The Golem and the Jinni by Helene Wecker
My rating: 5 of 5 stars
What defines life? I would argue that Helene Wecker defines life as "Having Free Will." To be alive but to be enslaved, physically, mentally, emotionally, is to be nothing but a walking corpse...a puppet.
A Golem is just that- a clay puppet created to do the will of its master. A Jinni is a transcendental being, untethered by the laws of physics. However, an enslaved Jinni is also a puppet.
Every puppet has a master.
What happens when the masters are gone?
This fantasy novel spans hundreds of years and three countries. We begin in Poland, travel to Syria, and then on to New York City as we follow the paths of Chava and Ahmad.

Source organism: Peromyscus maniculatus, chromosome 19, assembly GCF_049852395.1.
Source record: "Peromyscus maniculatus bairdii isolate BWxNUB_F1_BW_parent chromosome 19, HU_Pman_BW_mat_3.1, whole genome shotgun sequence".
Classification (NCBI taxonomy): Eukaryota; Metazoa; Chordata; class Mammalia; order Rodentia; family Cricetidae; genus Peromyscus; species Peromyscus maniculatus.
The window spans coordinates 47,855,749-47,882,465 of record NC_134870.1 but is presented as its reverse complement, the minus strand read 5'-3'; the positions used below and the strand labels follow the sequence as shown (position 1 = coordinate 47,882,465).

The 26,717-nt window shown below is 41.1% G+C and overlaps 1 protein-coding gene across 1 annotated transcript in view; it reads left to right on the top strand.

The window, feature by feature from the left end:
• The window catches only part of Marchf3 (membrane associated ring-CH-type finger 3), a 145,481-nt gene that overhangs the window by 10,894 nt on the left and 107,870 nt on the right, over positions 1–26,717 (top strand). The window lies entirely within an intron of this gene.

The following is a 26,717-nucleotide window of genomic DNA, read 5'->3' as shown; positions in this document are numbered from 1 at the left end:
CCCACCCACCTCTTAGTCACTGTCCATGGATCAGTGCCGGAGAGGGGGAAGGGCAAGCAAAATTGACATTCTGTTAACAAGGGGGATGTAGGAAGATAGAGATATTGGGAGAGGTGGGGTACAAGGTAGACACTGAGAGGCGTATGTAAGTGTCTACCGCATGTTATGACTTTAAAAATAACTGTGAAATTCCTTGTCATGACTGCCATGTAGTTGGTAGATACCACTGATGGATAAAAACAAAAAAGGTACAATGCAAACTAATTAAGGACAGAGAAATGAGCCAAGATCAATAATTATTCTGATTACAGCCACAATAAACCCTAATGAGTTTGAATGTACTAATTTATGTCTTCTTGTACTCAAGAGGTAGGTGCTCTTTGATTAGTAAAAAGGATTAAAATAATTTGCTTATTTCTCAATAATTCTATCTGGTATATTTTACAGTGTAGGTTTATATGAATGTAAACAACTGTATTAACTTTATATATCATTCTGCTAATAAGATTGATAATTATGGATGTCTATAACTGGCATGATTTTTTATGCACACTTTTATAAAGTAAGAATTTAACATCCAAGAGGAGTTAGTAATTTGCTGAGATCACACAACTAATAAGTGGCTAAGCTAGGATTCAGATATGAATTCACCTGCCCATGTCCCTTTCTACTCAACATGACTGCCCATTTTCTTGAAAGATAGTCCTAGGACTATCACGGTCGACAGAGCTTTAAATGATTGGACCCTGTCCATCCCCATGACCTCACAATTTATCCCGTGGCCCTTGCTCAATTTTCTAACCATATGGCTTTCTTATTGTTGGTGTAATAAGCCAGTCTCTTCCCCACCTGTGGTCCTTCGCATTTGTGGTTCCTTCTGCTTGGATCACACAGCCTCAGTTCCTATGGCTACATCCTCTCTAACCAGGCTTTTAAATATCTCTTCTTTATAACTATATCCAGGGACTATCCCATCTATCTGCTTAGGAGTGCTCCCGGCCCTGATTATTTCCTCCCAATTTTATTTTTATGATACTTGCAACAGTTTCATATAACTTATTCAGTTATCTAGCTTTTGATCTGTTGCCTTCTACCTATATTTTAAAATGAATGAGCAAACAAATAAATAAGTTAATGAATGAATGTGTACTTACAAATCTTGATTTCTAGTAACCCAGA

Chava is a Golem, originally created to be a man's wife- which is a blasphemy. Ahmad is a Jinni, freed from his copper prison but still trapped in human form. Both magical creatures possess abilities that are superhuman. Both must pretend to be human in a world that would never believe them to be otherwise. However, despite their not being human, they experience human life with its joys, pains, and choices.
They possess Free Will but are, unknowingly, in constant threat of losing it.
This is a beautifully written tale that is part historical fiction, part folk tale. The characters are not only developed, they breathe actual breath. Brava Ms. Wecker!
For ages 15+.